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Items: 8

1.

Calcium

You have more calcium in your body than any other mineral. Calcium has many important jobs. The body stores more than 99 percent of its calcium in the bones and teeth to help make and keep them strong. The rest is throughout the body in blood, muscle and the fluid between cells. Your body needs calcium to help muscles and blood vessels contract and expand, to secrete hormones and enzymes and to send messages through the nervous system. . It is important to get plenty of calcium in the foods you eat. Foods rich in calcium include dairy products such as milk, cheese and yogurt, and leafy, green vegetables. The exact amount of calcium you need depends on your age and other factors. Growing children and teenagers need more calcium than young adults. Older women need plenty of calcium to prevent osteoporosis. People who do not eat enough high-calcium foods should take a calcium supplement. NIH: National Institutes of Health Office of Dietary Supplements.  [from MedlinePlus]

MedGen UID:
710
Concept ID:
C0006675
Biologically Active Substance; Element, Ion, or Isotope; Pharmacologic Substance
2.

Error occurred: cannot get document summary

ID:
923307

3.

Calcium channel

Catalysis of facilitated diffusion of a calcium ion (by an energy-independent process) involving passage through a transmembrane aqueous pore or channel without evidence for a carrier-mediated mechanism. [GOC:mtg_transport, GOC:pr, ISBN:0815340729] [from GO]

MedGen UID:
685837
Concept ID:
C1153433
Molecular Function
4.

Polycystic kidney disease 2

Polycystic kidney disease is a disorder that affects the kidneys and other organs. Clusters of fluid-filled sacs, called cysts, develop in the kidneys and interfere with their ability to filter waste products from the blood. The growth of cysts causes the kidneys to become enlarged and can lead to kidney failure. Cysts may also develop in other organs, particularly the liver.Frequent complications of polycystic kidney disease include dangerously high blood pressure (hypertension), pain in the back or sides, blood in the urine (hematuria), recurrent urinary tract infections, kidney stones, and heart valve abnormalities. Additionally, people with polycystic kidney disease have an increased risk of an abnormal bulging (an aneurysm) in a large blood vessel called the aorta or in blood vessels at the base of the brain. Aneurysms can be life-threatening if they tear or rupture.The two major forms of polycystic kidney disease are distinguished by the usual age of onset and the pattern in which it is passed through families. The autosomal dominant form (sometimes called ADPKD) has signs and symptoms that typically begin in adulthood, although cysts in the kidney are often present from birth or childhood. Autosomal dominant polycystic kidney disease can be further divided into type 1 and type 2, depending on the genetic cause. The autosomal recessive form of polycystic kidney disease (sometimes called ARPKD) is much rarer and is often lethal early in life. The signs and symptoms of this condition are usually apparent at birth or in early infancy.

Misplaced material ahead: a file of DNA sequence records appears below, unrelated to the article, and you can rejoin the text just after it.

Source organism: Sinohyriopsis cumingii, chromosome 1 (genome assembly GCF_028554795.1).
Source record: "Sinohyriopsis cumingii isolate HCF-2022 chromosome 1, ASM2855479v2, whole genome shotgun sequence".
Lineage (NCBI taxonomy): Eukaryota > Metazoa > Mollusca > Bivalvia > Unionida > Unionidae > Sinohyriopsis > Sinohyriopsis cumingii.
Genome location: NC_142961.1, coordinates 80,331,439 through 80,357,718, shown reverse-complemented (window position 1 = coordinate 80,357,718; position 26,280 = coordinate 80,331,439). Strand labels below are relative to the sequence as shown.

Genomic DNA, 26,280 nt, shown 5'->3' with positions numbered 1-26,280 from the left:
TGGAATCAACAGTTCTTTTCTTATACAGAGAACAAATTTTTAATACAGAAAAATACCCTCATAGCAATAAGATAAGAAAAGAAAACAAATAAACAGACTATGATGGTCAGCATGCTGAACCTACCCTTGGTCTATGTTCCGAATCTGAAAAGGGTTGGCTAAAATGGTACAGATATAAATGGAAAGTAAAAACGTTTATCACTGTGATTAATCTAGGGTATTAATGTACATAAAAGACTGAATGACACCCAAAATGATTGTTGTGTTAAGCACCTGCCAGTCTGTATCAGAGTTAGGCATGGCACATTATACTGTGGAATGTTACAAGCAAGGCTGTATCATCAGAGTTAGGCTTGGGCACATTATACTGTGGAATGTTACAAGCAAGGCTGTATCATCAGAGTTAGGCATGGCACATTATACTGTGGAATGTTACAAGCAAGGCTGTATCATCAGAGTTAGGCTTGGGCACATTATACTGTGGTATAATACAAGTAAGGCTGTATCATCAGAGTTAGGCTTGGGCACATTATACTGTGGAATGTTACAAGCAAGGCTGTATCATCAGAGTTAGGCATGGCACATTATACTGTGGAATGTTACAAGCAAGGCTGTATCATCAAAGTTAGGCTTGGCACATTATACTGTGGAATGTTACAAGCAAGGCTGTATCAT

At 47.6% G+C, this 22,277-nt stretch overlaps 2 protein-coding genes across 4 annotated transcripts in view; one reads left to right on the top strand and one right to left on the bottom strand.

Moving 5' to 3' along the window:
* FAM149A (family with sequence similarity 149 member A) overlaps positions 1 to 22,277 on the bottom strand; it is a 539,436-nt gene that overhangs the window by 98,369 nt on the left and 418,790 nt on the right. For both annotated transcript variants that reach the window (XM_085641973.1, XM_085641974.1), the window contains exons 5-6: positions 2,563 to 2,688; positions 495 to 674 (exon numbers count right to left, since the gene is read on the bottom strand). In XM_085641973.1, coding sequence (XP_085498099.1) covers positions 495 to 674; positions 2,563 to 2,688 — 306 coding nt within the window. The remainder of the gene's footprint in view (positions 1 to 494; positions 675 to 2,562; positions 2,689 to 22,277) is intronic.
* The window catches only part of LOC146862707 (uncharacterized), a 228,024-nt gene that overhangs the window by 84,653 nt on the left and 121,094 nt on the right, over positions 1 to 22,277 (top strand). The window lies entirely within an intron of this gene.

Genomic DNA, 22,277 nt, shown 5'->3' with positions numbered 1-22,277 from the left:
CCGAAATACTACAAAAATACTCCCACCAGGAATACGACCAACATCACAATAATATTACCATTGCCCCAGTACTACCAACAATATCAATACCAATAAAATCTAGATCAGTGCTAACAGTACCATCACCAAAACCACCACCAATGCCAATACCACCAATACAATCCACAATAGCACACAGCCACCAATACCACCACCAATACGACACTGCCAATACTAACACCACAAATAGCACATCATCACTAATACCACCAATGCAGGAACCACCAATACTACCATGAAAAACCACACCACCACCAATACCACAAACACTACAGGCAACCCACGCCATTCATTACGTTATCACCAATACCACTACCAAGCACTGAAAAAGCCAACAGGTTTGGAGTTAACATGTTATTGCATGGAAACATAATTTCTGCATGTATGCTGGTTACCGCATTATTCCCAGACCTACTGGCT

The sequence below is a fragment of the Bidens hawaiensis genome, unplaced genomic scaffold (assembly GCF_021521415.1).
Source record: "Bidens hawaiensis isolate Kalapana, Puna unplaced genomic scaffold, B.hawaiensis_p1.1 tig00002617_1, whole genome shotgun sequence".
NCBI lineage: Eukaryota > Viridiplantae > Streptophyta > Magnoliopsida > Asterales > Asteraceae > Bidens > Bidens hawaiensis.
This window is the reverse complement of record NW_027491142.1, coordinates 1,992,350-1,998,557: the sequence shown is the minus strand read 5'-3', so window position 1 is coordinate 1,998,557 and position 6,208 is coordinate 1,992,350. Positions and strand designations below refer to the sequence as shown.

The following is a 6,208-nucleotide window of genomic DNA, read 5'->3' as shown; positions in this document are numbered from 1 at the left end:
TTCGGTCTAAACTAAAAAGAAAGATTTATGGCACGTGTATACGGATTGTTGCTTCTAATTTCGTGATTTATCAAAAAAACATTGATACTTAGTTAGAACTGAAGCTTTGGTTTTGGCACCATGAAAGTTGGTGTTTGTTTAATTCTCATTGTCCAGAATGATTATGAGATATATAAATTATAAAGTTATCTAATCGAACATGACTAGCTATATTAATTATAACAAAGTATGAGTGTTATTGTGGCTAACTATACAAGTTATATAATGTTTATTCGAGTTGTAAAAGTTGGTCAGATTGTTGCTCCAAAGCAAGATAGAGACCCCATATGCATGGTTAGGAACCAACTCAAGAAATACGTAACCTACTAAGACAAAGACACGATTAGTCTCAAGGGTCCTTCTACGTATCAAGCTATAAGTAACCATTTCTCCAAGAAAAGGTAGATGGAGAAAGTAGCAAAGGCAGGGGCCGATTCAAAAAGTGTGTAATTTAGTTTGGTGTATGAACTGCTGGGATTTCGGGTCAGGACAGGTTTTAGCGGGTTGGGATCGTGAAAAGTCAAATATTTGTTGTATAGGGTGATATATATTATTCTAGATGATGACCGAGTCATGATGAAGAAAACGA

[from GHR]

MedGen UID:
442699
Concept ID:
C2751306
Congenital Abnormality; Disease or Syndrome
5.

Spastic paraplegia epilepsy mental retardation

MedGen UID:
356631
Concept ID:
C1866854
Disease or Syndrome
6.

Blood clotting factor

Endogenous substances, usually proteins, that are involved in the blood coagulation process. [from MeSH]

MedGen UID:
605
Concept ID:
C0005789
Amino Acid, Peptide, or Protein; Biologically Active Substance; Pharmacologic Substance
7.

Laxysat Bürger

MedGen UID:
296104
Concept ID:
C1564599
Organic Chemical; Pharmacologic Substance
8.

Waveform transduction

MedGen UID:
723426
Concept ID:
C1301765
Finding
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